The Evolution of Educational Computer Software

By Cosmann, Richard | Education, Summer 1996 | Go to article overview
Save to active project

The Evolution of Educational Computer Software

Cosmann, Richard, Education

The Historical context

The third great revolution - computers and high technology (the first being agriculture and the second the industrial revolution) - has already fundamentally altered life for the better, at least for people in the post-industrialized world. This dramatic shift, as complex and challenging as it is, is really only an elaboration of the Babylonian-developed abacus (The New Encyclopedia Britanica, 1992). The abacus, in use for several millennia, automated arithmetic calculation. That the development of the abacus into its electronic counterpart took one or two millennia points out the sea change of scientific and technical innovation that was needed for such growth.

Educational Software for Mainframe Computers

Computer software that is designed for educational purposes, and that is run on personal computers, is only a recent phenomenon. Nevertheless, it promises such a revolution in teaching that educators are just beginning to grasp its significance. Mainframe computers appear to be on the way out - and with mainframes their top-heavy, complex and expensive applications (Marsh II, 1993). As the mainframe use proliferated (during the 1960's and 1970's), educational software developed for it took the form of large, octopus-like organisms, that were accessible only from dumb terminals that offered little or no flexibility. Vaskevitch (1993) also notes "how primitive and limited the terminal interface" for mainframes was.


Plato (programmed logic for automatic teaching operation) was created in the 1960's. White and Hubbard (1988) report that in its original heyday, Plato provided 7000 hours of instruction in 150 subjects in a nationwide school network. Plato at first was programmed to run on mainframes, but later evolved to a personal computer program. Due to its high cost and the need for computer support personnel, however, Plato was not widely used in classrooms across the U.S.

Another development of the 1960's was Computer Curriculum Corp. (CCC). In their software, students got immediate answers to their entries before they could proceed to higher levels. Moreover, CCC's software kept records on the performance of each student (White and Hubbard, 1988).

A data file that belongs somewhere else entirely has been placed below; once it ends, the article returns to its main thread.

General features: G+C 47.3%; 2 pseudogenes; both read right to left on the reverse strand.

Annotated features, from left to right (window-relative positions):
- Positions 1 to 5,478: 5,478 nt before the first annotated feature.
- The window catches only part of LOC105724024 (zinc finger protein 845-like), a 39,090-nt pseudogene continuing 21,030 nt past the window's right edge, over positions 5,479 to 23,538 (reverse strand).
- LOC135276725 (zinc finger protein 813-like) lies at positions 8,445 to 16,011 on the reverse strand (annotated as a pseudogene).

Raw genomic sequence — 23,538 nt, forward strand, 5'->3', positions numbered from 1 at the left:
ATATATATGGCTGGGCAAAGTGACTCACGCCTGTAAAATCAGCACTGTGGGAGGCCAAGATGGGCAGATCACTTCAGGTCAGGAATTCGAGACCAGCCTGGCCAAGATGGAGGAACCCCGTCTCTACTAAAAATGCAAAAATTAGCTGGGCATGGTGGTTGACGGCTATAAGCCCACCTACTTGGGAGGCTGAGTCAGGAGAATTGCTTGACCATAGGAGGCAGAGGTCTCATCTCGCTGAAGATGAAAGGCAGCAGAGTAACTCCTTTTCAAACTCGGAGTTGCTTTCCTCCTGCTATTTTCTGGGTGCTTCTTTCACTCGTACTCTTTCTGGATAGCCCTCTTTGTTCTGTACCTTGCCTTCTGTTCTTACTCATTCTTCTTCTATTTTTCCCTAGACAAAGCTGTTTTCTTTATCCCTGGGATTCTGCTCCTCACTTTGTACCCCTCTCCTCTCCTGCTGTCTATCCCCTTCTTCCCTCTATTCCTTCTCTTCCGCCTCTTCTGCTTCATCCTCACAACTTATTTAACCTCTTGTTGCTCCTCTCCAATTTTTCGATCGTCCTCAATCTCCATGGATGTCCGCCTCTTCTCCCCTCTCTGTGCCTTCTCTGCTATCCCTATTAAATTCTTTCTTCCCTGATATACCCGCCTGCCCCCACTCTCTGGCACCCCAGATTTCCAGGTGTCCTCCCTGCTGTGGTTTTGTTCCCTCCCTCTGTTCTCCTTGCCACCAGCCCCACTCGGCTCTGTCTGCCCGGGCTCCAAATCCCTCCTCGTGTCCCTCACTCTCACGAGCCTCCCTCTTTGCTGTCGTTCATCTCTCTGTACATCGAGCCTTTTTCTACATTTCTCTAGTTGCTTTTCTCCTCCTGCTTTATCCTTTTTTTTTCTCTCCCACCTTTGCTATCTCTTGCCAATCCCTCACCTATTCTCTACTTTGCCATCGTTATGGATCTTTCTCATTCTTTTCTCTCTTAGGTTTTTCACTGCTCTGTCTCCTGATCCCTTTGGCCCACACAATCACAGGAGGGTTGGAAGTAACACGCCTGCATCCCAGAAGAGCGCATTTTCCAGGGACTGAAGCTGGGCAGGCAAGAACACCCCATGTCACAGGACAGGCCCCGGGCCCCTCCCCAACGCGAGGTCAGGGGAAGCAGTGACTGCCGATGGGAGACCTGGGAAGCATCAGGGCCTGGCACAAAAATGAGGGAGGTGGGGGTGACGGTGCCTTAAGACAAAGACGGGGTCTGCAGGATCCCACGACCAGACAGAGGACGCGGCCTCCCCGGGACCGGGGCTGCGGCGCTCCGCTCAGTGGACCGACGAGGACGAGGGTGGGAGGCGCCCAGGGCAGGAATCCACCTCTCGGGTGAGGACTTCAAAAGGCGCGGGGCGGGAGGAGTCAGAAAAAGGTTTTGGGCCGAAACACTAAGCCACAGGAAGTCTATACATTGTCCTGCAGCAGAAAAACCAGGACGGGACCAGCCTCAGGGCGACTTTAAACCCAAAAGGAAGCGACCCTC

A programming language called Logo was ushered in during the 1960's. Pfaffenberger (1993) writes that it "provides an environment in which children can develop their reasoning and problem-solving skills." It has been used to teach programming to children. White and Hubbard further state that it is heavily used in "elementary school computing programs." Logo supports graphics and a feature called "turtle".


Another product of the 1960's - programmed learning - in its earliest version made a rigid presentation of subject material. It emphasized skills, not critical thinking. As it was modified later, it incorporated interactive and multimedia features. Finally, IBM then offered a programming language called Coursewriter. This software permitted teachers to write course outlines, hand-outs and tests on mainframe computers. Coursewriter (in later versions II and III) developed into an authoring language for computer-assisted instruction, as reported by Reeves (1986). The term "authoring language" is described later in this piece, where it is referred to as: "hypermedia authoring software".

Factors Limiting Use of Educational Software on Mainframes

Among the factors working against the school use of mainframe computers were: 1. exorbitant cost; 2. the limited number of software; 3. educational software was still difficult to translate into lesson plans and class use; and 4. teachers had little experience using such software (White and Hubbard, 1988).

Educational Software Designed for Personal Computers